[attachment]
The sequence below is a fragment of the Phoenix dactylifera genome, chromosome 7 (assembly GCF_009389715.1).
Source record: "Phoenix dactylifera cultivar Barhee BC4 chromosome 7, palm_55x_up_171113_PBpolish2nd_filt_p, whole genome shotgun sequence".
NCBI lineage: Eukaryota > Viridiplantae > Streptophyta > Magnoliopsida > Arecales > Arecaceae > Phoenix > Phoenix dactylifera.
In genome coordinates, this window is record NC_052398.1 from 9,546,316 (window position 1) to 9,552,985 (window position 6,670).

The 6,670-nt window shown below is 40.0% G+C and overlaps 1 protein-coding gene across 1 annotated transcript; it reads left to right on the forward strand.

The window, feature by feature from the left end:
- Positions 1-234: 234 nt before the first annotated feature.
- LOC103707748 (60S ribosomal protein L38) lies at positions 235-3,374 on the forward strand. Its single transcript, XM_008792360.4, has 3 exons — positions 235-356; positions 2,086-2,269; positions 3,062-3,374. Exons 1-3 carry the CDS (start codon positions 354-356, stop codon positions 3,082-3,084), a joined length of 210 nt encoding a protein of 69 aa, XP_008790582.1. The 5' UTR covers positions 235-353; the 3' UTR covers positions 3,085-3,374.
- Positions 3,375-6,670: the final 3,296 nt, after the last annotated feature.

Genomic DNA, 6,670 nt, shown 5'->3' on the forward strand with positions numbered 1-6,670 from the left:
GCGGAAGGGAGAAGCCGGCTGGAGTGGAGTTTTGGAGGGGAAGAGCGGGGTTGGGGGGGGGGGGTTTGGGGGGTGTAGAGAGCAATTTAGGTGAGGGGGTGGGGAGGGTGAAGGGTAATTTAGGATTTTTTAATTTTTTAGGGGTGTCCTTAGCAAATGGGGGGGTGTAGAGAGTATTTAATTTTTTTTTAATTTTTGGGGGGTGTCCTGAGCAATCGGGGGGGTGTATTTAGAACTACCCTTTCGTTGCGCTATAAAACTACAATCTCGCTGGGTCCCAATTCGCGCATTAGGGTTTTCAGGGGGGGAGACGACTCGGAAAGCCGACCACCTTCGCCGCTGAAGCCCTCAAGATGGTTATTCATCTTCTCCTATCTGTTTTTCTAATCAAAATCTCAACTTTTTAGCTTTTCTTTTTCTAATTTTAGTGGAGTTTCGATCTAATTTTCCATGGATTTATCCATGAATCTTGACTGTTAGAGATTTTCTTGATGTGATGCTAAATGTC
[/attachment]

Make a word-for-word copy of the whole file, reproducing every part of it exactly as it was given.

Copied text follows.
The sequence below is a fragment of the Phoenix dactylifera genome, chromosome 7 (assembly GCF_009389715.1).
Source record: "Phoenix dactylifera cultivar Barhee BC4 chromosome 7, palm_55x_up_171113_PBpolish2nd_filt_p, whole genome shotgun sequence".
NCBI lineage: Eukaryota > Viridiplantae > Streptophyta > Magnoliopsida > Arecales > Arecaceae > Phoenix > Phoenix dactylifera.
In genome coordinates, this window is record NC_052398.1 from 9,546,316 (window position 1) to 9,552,985 (window position 6,670).

The 6,670-nt window shown below is 40.0% G+C and overlaps 1 protein-coding gene across 1 annotated transcript; it reads left to right on the forward strand.

The window, feature by feature from the left end:
- Positions 1-234: 234 nt before the first annotated feature.
- LOC103707748 (60S ribosomal protein L38) lies at positions 235-3,374 on the forward strand. Its single transcript, XM_008792360.4, has 3 exons — positions 235-356; positions 2,086-2,269; positions 3,062-3,374. Exons 1-3 carry the CDS (start codon positions 354-356, stop codon positions 3,082-3,084), a joined length of 210 nt encoding a protein of 69 aa, XP_008790582.1. The 5' UTR covers positions 235-353; the 3' UTR covers positions 3,085-3,374.
- Positions 3,375-6,670: the final 3,296 nt, after the last annotated feature.

Genomic DNA, 6,670 nt, shown 5'->3' on the forward strand with positions numbered 1-6,670 from the left:
GCGGAAGGGAGAAGCCGGCTGGAGTGGAGTTTTGGAGGGGAAGAGCGGGGTTGGGGGGGGGGGGTTTGGGGGGTGTAGAGAGCAATTTAGGTGAGGGGGTGGGGAGGGTGAAGGGTAATTTAGGATTTTTTAATTTTTTAGGGGTGTCCTTAGCAAATGGGGGGGTGTAGAGAGTATTTAATTTTTTTTTAATTTTTGGGGGGTGTCCTGAGCAATCGGGGGGGTGTATTTAGAACTACCCTTTCGTTGCGCTATAAAACTACAATCTCGCTGGGTCCCAATTCGCGCATTAGGGTTTTCAGGGGGGGAGACGACTCGGAAAGCCGACCACCTTCGCCGCTGAAGCCCTCAAGATGGTTATTCATCTTCTCCTATCTGTTTTTCTAATCAAAATCTCAACTTTTTAGCTTTTCTTTTTCTAATTTTAGTGGAGTTTCGATCTAATTTTCCATGGATTTATCCATGAATCTTGACTGTTAGAGATTTTCTTGATGTGATGCTAAATGTC